"My goodness," Matt heard a deep voice say. "What've we got here?" The man, though appearing to be in his sixties, slipped from the seat as easily as a twenty year old and stood over Matt.
Matt looked up to see a weather beaten face staring into his. "We need help. There's a woman. She's in shock. Please..."
"Slow down son," the man said as he grasped Matt's arms and effortlessly pulled him to his feet. "Looks like you've had a bit of a time, you have."
Matt took a good look at the man's machine. It must have been at least forty, fifty years old, certainly made long before he'd worked on his own farm. How was it still running? He thought the same of the old man. He was missing all his teeth except for one in the middle of his upper plate. His face was lined by years in the sun. Hair nearly non-existent ringed the perimeter of his bald globe. Despite time's erosion on the man's features, there was a vitality in his smile and eyes. It enveloped Matt, wrapping him in a strange sense of well-being and warmth.
The farmer asked, "Now what's this about a woman?" With a broad, hard hand, he reached toward Matt and touched the dried scab of blood over his left eye. "Looks like you're the one who's been roughed up."
"No. She's over there." Matt pointed at the old barn. "We ran there. It was the first place we could find. We were in a crash."
"Crash? Now what kind of crash would that be?"
"Plane. Last night. A few miles from here. Certainly you heard?"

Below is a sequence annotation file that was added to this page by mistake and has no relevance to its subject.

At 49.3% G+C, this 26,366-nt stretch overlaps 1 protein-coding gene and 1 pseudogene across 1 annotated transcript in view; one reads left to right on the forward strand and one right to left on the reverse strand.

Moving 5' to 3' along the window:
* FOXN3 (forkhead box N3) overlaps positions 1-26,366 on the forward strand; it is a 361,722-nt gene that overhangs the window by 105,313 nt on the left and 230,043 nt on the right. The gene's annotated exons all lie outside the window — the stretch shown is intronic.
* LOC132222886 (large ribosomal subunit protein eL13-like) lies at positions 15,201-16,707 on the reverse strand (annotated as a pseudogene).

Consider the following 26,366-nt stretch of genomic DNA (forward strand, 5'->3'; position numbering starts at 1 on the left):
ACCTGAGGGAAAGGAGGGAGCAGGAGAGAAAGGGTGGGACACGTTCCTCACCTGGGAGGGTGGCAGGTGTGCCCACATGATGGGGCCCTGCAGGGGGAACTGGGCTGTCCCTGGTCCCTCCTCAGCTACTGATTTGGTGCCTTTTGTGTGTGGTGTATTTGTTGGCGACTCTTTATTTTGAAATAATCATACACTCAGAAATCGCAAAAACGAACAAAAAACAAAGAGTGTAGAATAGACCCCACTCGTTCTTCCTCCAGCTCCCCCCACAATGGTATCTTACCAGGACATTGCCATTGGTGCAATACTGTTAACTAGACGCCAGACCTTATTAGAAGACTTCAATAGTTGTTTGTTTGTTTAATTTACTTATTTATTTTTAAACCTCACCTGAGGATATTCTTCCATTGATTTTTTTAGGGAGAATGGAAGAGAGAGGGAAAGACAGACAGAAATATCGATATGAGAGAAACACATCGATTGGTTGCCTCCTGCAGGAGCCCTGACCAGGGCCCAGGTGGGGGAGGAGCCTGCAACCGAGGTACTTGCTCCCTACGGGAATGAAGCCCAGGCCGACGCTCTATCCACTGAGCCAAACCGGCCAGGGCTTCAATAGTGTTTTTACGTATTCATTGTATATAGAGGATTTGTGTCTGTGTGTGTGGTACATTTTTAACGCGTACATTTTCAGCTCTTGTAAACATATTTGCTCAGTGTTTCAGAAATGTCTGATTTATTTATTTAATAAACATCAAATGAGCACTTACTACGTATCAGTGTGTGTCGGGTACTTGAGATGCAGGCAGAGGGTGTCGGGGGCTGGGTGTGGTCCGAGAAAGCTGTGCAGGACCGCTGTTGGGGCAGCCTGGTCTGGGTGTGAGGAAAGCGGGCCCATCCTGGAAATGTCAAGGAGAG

The man smiled slowly, giving full exposure to his prized tooth. "Naw, don't reckon I did. All was quiet 'round here last evening. No commotion. No nothing." He frowned as he studied Matt. "Sure you're not pulling one on me?"
"No!" Matt shouted. "Please. Would you just drive me over to your barn?"
Matt thought he'd die from frustration. "Well, whose ever it is, that's where this woman is. If we don't get her help soon, she'll die. Please, will you just take me there?"
Without a word, the old man climbed into the tractor's seat. He pointed to the side step. "Stand there and hold on!" He didn't wait for Matt to reply. As soon as Matt was in place, he jammed the gear, and the old machine sprang to life and chugged eagerly across the bumpy field. In what seemed like seconds, they pulled up to the old barn.
Matt fell from the tractor before it stopped, but picked himself up and ran into the barn, not waiting to see if the old man followed. Lynn was just as he'd left her, wrapped in the old blanket, unmoving. Matt beside her and poked her gently. She didn't stir.
"Lynn! Please, Lynn wake up!" Matt's didn't realize he was shaking her until there was a gentle touch on his shoulder.
"Son, not so hard. She'll wake. Just be patient." The farmer knelt beside Matt and reached past him as he lightly touched Lynn's forehead. She stirred, then groaned.
With surprising ease, the old man lifted Lynn and carried her outside. At the tractor, the farmer gave Lynn to Matt while he climbed into his seat. Settled, he extended his arms, and Matt handed her to him. Then, Matt climbed onto the step and held on to the man's seat for the ride. To where, he didn't know.
After bumping forever across the never-ending field, they entered a patch of thick pines. It seemed they wound through the pines for miles before they stopped in front of a small farmhouse. Its whitewashed sides were in need of a new coat, and the garden was nothing but brown stubble waiting for renewal in the spring. But, the front door flew open as they approached, and a woman, nearly as old as the farmer, ran to greet them. When she saw Matt and Lynn, her broad smile turned to a frown, and she shouted at the old man.
"What is it, dear? What have you found?"
"Martha, get some blankets. Start some hot tea, and get a warm bath ready. We've got injured!"
Martha didn't answer. She was already running back into the house. Matt took Lynn into his arms, and with the old man, ran inside just as the murky sky split open and dumped a cold hard rain.